Which you use just depend on how you are thinking of the instance - as an object or as an associative array. The syntax

myArray["B"];

makes it clear that you are retrieving the data that is associated with the key "B" - this is what an associative array is all about. In general you store some value along with a key and the key is used to retrieve the data. This is also the reason that an associative array is also referred to as key,value storage. 

In the earlier days of computing this sort of storage was complicated and costly to implement but today JavaScript and most other languages offer you a built in associative array. Indeed languages like JavaScript are almost entirely based on the availability of a fast and efficient associative array.

You can also create an associative array using Object Literal notation.

For example

var  MyArray={A:0,B:1,C:2};

creates the same array.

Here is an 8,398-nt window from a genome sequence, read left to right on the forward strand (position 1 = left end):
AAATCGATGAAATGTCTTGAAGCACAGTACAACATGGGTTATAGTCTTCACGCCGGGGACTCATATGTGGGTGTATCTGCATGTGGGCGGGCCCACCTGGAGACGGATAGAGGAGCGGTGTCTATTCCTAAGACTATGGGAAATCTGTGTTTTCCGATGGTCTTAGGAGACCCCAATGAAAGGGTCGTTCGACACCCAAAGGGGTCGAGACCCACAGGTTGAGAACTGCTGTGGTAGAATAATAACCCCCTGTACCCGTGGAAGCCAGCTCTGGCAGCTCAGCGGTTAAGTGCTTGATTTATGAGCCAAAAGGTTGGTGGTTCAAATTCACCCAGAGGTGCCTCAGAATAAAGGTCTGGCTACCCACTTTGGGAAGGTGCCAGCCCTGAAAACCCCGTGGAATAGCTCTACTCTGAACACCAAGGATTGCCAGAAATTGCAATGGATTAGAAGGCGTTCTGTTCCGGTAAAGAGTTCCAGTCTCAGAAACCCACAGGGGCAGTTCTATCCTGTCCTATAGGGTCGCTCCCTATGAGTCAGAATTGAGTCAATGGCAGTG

So the only real problem with using a JavaScript associative array is that it can look a lot like an object!

This really only causes a problem when you add methods i.e. function valued properties to an object that you are treating as an associative array.

For example, the only way to step though the contents of an associative array is to use the For in loop:

for(index in myArray){
 alert(myArray[index]);
}

This works perfectly but if myArray has had say a Count method added to return the number of items in the array then the for in loop includes the method.

That is if you try

var  MyArray={A:0,B:1,C:2};
MyArray.Count=function()
{
 return 3
};

for(index in MyArray)
{
 alert(index);
};

You will see displayed A, B C, Count - that is the associative array has four items not three.

The situation is even worse in that that if MyArray has any prototype properties, i.e. properties inherited from its prototype, added to it then these too are included in the for in loop.

This mixing of associative data and properties is a problem if you are trying to create data handling objects. For example, if you want to create a collection object you can't simply add methods to the object that is going to be used to store the collection and expect for in to work.